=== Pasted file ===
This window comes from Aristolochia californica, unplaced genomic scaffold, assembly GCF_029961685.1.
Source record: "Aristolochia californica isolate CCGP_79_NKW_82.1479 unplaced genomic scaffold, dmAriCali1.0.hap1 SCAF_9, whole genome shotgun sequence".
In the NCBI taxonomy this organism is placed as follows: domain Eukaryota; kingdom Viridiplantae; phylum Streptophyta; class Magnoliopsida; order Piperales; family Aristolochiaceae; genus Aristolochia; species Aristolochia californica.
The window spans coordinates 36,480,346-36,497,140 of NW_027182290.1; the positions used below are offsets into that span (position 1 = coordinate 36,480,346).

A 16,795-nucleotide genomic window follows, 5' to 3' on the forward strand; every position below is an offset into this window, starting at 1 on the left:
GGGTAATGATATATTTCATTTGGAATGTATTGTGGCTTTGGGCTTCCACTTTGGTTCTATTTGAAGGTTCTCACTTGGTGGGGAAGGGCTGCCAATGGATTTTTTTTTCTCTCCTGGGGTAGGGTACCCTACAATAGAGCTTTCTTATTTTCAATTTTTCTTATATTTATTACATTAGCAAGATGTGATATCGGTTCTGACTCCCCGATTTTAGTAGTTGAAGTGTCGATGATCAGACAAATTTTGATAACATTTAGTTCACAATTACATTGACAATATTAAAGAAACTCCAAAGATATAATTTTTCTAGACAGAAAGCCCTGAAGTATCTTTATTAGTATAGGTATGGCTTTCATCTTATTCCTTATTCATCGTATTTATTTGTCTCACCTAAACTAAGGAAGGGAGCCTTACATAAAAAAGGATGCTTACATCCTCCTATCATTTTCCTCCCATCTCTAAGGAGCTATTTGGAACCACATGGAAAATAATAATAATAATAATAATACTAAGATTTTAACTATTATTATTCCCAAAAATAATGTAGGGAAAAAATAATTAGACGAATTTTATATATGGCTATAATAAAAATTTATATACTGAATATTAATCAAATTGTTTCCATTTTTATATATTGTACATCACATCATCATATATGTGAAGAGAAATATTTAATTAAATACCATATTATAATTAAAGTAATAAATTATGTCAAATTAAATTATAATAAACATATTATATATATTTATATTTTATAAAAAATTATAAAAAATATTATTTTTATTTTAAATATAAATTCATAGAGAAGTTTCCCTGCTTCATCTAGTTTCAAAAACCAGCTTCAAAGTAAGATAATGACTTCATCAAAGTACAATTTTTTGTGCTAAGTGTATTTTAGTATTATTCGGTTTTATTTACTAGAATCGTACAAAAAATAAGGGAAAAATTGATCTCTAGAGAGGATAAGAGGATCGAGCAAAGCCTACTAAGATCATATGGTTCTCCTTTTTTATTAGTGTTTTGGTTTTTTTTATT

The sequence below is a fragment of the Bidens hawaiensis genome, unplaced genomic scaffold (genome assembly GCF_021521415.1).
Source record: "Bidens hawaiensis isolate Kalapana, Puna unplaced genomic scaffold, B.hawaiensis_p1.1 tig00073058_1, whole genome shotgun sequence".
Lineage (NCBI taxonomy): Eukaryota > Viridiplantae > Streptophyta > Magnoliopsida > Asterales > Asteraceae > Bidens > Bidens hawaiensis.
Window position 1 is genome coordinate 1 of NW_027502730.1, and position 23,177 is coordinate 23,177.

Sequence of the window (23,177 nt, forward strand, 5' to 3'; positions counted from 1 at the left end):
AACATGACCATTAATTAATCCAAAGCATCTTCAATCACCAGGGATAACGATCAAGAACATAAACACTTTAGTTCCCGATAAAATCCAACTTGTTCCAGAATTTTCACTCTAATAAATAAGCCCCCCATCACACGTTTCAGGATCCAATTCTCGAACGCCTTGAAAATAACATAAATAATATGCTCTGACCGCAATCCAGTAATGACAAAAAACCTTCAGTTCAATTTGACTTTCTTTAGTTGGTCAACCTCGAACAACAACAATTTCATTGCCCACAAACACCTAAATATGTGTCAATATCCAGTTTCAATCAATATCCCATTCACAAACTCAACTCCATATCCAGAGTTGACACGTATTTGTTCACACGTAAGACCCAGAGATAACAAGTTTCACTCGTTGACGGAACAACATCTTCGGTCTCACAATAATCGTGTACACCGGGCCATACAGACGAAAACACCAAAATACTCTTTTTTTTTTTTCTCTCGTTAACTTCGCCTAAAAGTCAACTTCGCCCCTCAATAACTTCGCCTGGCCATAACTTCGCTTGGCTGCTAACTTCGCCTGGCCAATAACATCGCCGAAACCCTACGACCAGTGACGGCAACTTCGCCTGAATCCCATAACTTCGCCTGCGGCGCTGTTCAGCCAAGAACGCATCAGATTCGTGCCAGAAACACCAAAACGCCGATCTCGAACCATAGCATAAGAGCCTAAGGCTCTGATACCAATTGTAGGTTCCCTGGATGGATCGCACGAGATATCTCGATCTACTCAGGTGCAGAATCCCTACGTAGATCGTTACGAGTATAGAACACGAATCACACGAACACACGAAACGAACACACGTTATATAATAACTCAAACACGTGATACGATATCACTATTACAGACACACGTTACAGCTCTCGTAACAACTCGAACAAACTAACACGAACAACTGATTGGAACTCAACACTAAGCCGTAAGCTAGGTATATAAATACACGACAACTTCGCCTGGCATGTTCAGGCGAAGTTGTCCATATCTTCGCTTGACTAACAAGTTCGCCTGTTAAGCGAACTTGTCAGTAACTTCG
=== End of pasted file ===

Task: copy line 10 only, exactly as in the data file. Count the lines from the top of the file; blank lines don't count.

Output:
Window position 1 is genome coordinate 1 of NW_027502730.1, and position 23,177 is coordinate 23,177.